Florala 2-year-old left in car

Published 12:03 am Tuesday, June 9, 2015

Authorities able to get child out; vehicle temps rise quickly

A Florala mother had quite the scare over the weekend when her 2-year-old was accidentally left in a running car.

Florala Police Chief Sonny Bedsole said when the mother got out of the car, the door shut and locked behind her, adding that the car was on and the air conditioning was running.

“They were able to get the child out,” Bedsole said.

Within three to four minutes of responding to the call, a coat hanger was used to unlock the vehicle and the child was set free, Bedsole said.

“She was fine,” the chief said about the 2-year-old.

If the child had been left in the car without the car’s A/C running, then the temperature would have risen between 30-40 degrees higher than the outside temperature, Opp Pediatrician Dr. Bhagwan Bang said.

Bang said the temperature can rise several degrees in the first half hour.

“You could probably reach 120 degrees in 20 minutes in the first half hour or so,” Bang said. “It’s quite easy, and people will leave their car A/C on and windows open, but they don’t understand how fast the temperature can rise.”

Bang said there have been 600 hot car deaths in the last 10 years in the United States, adding that anywhere between 15-40 are reported each year.

“It involves everybody,” he said. “It’s not just the lower or middle classes. It affects all of the classes.”

Bang said the main problem is that people don’t have a routine of checking in the back of their cars for their children.

“They don’t intentionally do it,” he said. “They don’t desire to do it (leave their children in the hot cars). These are unintentional habits. Babies have a larger surface area for their size. So, they can start off getting into heat stroke and dehydration quite easily. And, parents seem to misunderstand the scale of the problem.”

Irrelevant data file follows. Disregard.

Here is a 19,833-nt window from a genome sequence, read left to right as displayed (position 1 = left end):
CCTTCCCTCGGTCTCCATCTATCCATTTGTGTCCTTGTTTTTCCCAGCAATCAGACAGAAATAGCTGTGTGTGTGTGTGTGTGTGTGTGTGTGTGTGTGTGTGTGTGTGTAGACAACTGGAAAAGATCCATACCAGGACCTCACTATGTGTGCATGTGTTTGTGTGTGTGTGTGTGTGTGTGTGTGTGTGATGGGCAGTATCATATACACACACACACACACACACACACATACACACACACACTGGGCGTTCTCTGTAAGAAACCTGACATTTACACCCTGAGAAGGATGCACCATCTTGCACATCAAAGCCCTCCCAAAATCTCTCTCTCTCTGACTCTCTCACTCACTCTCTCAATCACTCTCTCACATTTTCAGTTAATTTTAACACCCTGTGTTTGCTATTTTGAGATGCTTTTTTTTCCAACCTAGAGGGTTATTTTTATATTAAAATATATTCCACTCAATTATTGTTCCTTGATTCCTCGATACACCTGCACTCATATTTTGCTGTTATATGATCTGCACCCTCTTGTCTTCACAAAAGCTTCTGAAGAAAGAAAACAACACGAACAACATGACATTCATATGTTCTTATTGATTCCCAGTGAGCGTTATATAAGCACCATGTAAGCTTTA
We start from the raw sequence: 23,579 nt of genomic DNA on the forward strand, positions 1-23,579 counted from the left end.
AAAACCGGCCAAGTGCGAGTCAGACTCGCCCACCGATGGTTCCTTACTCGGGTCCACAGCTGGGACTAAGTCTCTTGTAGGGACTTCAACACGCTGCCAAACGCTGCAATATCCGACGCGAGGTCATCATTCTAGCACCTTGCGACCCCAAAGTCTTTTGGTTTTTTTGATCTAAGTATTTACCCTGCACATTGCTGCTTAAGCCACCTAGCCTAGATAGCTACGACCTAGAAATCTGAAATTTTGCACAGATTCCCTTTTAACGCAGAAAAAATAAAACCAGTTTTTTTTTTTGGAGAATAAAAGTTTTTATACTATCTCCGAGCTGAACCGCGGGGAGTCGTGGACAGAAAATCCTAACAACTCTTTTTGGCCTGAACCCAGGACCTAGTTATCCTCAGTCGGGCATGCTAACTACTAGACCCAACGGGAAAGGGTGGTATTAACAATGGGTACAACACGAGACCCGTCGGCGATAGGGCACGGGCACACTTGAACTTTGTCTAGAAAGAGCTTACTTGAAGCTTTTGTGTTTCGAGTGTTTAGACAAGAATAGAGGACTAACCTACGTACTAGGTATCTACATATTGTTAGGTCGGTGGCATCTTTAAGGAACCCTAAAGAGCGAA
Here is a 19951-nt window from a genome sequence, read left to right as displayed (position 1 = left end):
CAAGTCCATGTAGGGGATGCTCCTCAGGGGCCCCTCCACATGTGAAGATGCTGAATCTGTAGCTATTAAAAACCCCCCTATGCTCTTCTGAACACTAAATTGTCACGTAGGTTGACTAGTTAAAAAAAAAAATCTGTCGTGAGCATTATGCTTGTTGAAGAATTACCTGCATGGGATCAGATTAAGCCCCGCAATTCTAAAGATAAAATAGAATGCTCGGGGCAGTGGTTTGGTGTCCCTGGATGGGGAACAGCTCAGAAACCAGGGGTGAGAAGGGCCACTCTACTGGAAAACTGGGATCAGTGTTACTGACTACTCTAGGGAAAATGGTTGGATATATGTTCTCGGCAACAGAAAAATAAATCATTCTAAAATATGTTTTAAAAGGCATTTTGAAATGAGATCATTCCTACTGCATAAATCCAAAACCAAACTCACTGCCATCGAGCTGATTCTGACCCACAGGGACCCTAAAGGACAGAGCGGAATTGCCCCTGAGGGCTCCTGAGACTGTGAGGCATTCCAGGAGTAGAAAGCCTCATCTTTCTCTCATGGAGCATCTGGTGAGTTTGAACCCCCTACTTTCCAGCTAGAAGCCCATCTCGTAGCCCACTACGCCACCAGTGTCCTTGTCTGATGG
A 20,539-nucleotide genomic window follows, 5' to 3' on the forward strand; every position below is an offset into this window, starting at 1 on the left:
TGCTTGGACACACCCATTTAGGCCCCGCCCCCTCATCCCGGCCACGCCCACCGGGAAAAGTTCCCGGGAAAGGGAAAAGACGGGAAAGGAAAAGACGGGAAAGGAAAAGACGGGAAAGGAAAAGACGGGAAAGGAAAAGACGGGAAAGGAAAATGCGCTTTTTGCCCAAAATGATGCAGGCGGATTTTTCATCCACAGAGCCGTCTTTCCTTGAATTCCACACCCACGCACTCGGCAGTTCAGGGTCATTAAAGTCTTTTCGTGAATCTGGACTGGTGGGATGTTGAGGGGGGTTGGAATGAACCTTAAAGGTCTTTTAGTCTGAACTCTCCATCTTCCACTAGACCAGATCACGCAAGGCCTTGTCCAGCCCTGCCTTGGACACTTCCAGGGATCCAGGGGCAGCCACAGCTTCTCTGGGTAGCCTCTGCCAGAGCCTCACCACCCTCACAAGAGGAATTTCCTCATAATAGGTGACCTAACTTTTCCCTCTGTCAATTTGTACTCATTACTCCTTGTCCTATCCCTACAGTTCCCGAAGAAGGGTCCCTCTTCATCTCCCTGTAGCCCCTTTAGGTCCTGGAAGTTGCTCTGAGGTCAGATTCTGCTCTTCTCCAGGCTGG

Bang said babies are especially susceptible because they haven’t developed a sweating mechanism.

The University of Alabama’s Tammy Morrow provides some precautions caregivers can take to avoid hot-car deaths.

They are the following:

• Place personal articles such as purses, cell phones and briefcases on the backseat to ensure that you look in that area before leaving the car.

• Seat your younger children behind the front passenger seat where they are more likely to be in your eyesight.

• Keep a stuffed animal in your child’s seat when your child is not in the seat. Place the object, as a reminder, on the front seat when the baby is on board.

• Request that your sitter or staff at your child-care program phone to check on your baby when they are not present.

• Start a routine of opening your back door to check the backseat before leaving your car.

• Make sure that the doors to all parked vehicles are locked at all times.

• Hang keys out of reach of young children.

Bang said if you see a child locked in a hot car, call 9-1-1 so they can handle the situation.

Andalusia Police Assistant Chief Paul Dean said there haven’t been any reports related to babies being left in hot cars.

“I hope we don’t have to respond to any of them,” Dean said.

Opp Assistant Police Chief Kevin Chance said the department hasn’t received any reports, but said about four to five years ago, they had an instance where a small child was left in a hot car.

“By the time we arrived on scene, we didn’t see anything on that,” Chance said.